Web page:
Furthermore, the level of cancers that might be produced by exposure appeared to be very low in any case. For example, if the results of the Kansas farmers' study were projected directly to Vietnam (which researchers say cannot really be done), then the total number of lymphomas that might have a connection to dioxin would be in the tens, or hundreds at most, among hundreds of thousands of exposed veterans.

Because of the confusion, the chief court case had an unusual resolution that did not help settle the basic issue of what Agent Orange may or may not have done to veterans, while at the same time providing compensation for some veterans.

U.S. District Court Judge Jack B. Weinstein of Brooklyn, who settled the case, said there is a "near impossibility of proving scientifically which adverse health effects are compensable and which are not." So, he approved a settlement in which the companies would give an amount that now totals about $215 million to veterans who may or may not have had significant exposure to the agent. Of the 250,000 claimants, about 25,000 totally disabled veterans and the families of about 10,000 who died will receive awards ranging from $12,000 to $25,000.

Lawyers for some veterans opposed the settlement, saying it was not enough and might end up giving Agent Orange compensation to the family of a veteran who actually died of "alcoholic cirrhosis."

Peter H. Shuck, Yale professor of law and author of "Agent Orange on Trial," said the new findings would probably have little or no effect on the legal situation because the court is nearly ready to dispense money, and other suits have been dismissed. The new findings, he said, do not offer any clear information one way or the other about Agent Orange effects.

The CDC studied a sample of about 10,000 veterans who apparently received high exposures of Agent Orange while in Vietnam. From this group, about a thousand were chosen for medical tests, chiefly to fix the amount of dioxin in the blood.

The results showed that the exposed veterans had a median level of 3.8 parts per trillion of dioxin in their blood. Veterans who never went to Vietnam had a median level of 3.9 parts per trillion. The study also showed no relationship between how heavily exposed the Vietnam veterans thought they were and the level of dioxin in the blood.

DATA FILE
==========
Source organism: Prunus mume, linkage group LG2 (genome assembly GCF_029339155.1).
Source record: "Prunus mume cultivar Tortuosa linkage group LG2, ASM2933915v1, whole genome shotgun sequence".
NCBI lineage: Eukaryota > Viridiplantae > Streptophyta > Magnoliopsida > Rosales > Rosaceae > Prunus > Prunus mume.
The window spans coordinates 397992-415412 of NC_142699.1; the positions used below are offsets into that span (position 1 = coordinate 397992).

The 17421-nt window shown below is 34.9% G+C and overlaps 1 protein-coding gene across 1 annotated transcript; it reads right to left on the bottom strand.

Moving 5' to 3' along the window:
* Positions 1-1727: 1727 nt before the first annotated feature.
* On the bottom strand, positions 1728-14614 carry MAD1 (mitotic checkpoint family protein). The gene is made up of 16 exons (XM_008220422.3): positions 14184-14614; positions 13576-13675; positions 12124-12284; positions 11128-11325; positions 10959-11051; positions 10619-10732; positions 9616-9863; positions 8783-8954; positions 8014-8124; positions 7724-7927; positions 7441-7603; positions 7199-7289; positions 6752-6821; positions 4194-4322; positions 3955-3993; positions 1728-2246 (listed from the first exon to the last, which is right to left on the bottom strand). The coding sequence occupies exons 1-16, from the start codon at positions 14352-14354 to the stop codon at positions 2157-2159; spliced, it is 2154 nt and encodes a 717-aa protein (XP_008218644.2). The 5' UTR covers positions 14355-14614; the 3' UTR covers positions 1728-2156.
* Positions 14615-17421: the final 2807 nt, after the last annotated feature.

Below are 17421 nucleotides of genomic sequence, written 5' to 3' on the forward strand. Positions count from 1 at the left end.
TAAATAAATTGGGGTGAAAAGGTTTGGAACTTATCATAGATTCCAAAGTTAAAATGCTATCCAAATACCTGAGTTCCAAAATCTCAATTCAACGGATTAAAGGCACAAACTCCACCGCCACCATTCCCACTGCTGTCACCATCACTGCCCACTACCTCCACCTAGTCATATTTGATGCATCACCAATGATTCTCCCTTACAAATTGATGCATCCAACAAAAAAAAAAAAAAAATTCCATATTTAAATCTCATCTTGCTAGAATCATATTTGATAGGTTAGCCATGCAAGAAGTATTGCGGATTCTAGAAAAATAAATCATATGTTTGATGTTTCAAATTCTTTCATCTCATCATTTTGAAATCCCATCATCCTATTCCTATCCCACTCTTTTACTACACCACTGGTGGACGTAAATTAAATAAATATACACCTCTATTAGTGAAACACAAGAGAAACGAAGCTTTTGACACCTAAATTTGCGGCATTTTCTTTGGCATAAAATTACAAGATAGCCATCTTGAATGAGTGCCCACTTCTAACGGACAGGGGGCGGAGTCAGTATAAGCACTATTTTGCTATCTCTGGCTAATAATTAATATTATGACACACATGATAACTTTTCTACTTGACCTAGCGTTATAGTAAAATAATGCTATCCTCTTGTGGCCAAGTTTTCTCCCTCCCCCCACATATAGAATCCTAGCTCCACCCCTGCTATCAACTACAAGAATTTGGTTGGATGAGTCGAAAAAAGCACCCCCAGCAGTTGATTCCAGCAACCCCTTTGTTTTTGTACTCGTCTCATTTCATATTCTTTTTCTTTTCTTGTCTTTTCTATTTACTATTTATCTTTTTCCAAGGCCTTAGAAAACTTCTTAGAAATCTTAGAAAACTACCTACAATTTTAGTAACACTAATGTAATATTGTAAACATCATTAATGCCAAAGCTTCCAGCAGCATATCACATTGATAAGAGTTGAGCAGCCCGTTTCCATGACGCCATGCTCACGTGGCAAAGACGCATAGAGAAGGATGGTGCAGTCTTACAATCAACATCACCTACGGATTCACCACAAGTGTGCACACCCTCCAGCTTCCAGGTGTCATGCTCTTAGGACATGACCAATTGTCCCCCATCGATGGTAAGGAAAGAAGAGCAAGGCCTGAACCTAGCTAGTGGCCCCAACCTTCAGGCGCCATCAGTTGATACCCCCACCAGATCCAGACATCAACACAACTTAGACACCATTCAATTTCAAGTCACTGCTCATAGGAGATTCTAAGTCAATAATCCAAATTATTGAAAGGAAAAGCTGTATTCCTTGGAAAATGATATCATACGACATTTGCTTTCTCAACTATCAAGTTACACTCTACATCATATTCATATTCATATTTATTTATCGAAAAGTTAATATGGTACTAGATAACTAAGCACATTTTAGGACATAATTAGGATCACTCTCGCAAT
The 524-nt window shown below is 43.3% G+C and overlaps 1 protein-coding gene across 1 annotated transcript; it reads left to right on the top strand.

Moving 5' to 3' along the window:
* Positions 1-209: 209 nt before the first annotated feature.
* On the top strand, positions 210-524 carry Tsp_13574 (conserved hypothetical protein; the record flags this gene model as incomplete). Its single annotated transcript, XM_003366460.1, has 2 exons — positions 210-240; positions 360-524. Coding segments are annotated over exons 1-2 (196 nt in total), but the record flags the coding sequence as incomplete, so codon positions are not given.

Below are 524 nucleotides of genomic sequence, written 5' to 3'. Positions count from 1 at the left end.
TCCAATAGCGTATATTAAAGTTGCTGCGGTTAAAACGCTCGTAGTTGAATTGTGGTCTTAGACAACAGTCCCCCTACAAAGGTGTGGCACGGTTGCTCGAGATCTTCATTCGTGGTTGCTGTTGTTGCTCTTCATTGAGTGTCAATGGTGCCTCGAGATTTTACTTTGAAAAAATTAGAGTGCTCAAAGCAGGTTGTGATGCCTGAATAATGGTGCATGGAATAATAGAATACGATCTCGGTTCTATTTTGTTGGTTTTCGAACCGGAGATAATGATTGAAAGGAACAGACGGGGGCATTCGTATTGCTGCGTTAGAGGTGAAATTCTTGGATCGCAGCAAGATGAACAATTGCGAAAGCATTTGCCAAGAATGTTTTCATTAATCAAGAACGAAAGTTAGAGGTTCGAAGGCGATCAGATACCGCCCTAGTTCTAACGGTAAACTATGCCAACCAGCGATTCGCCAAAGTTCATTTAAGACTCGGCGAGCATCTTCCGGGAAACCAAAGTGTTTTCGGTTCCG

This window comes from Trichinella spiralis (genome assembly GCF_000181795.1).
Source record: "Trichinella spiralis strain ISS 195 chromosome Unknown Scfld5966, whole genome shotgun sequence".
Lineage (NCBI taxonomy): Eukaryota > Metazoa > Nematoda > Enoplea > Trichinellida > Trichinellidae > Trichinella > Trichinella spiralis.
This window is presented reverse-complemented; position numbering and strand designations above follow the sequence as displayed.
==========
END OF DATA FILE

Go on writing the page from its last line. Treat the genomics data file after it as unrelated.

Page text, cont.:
On the other hand, only current dioxin levels in blood were measured. It is not certain that these levels reflect either the amount of exposure, or the levels of dioxin where it counts -- in the body tissues where disease is caused.

The congressional group said CDC should find a new method of studying the problem.

The VA study was one that looked at all sorts of health and behavioral differences between 25,000 Vietnam veterans and 25,000 veterans who did not go to Vietnam.

Those who went to war showed many differences, including a higher rate of death by car accidents and drug overdose. For the group as a whole, there were no major differences in death rate for cancers or other illnesses.

A difference appeared, however, when researchers looked only at Marines. They had about twice as much non-Hodgkin's lymphoma as expected. Kasinitz of the veterans' group attributed the higher rate to the fact that the Marines often were in areas of heavy spraying. Some Army troops were also in Agent Orange areas, but their units were mixed with others, such as support troops, who did not go into sprayed areas.

About 35 Marines in the study died of lymphoma, compared with about 17 that would normally be expected for the group.

But the VA study results are confused by one design aspect. It was not designed to determine the cause of any of the health effects shown. Thus, going strictly by the numbers, the lymphomas could have occurred by chance or been caused by any number of other factors, including another herbicide.

For now, the CDC has been petitioned by the 10 members of Congress, who ask that CDC head James O. Mason find other methods to link dioxin and health problems and try them. The CDC has announced no decision.

Meanwhile, other studies continue, including a separate CDC study of rare cancers and dioxin.